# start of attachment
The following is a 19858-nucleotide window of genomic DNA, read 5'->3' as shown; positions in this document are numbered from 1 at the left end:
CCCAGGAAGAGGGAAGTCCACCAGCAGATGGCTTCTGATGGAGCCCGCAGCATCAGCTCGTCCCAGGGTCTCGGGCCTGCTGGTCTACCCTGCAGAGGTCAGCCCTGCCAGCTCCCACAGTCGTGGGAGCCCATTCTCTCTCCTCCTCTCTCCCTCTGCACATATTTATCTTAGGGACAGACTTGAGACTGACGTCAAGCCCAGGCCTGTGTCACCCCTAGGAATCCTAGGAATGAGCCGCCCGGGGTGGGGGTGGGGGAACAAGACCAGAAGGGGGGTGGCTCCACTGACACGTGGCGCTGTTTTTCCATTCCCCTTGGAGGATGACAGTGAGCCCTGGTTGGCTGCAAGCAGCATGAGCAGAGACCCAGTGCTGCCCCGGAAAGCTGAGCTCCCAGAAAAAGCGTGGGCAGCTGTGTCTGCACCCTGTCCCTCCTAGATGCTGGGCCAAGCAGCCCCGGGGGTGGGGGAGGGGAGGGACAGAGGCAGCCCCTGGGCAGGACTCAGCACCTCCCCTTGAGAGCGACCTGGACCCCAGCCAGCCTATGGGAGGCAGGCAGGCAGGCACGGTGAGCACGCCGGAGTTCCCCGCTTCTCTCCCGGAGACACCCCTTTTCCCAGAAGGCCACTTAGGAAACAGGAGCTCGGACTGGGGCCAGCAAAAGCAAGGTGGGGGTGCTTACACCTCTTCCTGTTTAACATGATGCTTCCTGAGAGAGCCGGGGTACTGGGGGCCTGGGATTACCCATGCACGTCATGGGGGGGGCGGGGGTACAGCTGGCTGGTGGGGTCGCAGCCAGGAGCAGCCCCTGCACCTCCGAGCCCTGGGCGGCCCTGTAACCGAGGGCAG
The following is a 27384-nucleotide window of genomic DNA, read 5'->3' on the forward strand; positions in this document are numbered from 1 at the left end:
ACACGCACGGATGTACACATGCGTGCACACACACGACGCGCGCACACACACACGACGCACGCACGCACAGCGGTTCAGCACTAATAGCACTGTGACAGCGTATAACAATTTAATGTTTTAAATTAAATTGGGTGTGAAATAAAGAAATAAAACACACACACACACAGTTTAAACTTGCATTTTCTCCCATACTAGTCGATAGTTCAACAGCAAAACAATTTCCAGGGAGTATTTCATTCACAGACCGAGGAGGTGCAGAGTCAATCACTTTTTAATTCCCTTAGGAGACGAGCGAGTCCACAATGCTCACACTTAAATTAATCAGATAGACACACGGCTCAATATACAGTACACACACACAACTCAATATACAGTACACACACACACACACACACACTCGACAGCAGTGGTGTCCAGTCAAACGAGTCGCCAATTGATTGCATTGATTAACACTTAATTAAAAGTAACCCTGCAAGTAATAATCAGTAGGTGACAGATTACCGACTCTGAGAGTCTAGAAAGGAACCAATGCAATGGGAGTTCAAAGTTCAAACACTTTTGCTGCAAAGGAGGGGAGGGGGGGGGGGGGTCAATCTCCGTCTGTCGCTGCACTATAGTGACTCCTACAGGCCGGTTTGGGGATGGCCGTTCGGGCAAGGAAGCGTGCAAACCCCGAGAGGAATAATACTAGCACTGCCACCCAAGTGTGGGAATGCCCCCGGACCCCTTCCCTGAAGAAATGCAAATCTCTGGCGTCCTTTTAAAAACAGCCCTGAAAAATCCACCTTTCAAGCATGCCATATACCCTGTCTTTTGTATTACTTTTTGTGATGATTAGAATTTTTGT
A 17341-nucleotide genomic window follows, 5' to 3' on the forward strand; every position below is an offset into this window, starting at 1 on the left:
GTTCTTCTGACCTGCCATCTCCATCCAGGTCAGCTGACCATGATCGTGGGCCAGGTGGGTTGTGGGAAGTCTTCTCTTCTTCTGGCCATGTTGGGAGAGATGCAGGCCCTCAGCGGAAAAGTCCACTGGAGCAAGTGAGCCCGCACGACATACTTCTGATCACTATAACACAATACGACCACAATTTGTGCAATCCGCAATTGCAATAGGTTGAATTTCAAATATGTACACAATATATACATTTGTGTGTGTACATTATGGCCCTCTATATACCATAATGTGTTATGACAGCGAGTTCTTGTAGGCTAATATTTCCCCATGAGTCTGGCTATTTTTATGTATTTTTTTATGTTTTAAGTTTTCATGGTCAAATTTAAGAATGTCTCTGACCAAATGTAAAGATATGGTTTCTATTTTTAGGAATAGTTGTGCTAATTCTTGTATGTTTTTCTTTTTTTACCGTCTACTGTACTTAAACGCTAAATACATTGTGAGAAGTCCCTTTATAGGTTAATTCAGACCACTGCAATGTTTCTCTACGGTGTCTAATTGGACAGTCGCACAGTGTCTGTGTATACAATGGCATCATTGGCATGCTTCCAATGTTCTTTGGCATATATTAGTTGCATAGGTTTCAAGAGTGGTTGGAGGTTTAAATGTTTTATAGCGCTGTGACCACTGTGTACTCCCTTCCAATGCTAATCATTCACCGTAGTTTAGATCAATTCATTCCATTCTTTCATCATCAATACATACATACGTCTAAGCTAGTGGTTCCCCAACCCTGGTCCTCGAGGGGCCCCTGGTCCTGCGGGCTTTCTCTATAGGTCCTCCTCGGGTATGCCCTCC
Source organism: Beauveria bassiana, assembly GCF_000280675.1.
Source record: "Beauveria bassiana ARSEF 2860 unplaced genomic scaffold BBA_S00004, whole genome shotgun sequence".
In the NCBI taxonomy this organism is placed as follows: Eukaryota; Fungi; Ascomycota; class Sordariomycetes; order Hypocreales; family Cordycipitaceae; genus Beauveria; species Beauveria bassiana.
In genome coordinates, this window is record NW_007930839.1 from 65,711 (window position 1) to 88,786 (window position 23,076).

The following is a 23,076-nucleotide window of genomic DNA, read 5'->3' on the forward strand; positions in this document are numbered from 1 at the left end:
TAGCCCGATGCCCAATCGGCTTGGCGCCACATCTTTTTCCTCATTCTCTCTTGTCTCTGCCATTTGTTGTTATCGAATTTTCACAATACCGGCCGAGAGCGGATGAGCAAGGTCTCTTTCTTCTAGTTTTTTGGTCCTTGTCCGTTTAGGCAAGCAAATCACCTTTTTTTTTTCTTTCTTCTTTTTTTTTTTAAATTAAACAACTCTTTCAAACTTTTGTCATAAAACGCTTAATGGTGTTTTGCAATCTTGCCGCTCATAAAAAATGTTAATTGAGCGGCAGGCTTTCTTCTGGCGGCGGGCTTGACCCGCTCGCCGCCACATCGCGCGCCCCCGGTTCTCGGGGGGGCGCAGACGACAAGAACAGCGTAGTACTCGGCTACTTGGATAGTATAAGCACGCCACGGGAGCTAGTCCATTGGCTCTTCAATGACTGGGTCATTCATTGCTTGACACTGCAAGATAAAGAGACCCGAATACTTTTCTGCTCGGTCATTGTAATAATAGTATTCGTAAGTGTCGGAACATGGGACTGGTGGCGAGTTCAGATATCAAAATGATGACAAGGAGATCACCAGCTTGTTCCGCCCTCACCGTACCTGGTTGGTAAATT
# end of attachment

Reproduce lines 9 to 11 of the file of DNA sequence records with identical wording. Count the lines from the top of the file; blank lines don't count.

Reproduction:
In the NCBI taxonomy this organism is placed as follows: Eukaryota; Fungi; Ascomycota; class Sordariomycetes; order Hypocreales; family Cordycipitaceae; genus Beauveria; species Beauveria bassiana.
In genome coordinates, this window is record NW_007930839.1 from 65,711 (window position 1) to 88,786 (window position 23,076).

The following is a 23,076-nucleotide window of genomic DNA, read 5'->3' on the forward strand; positions in this document are numbered from 1 at the left end: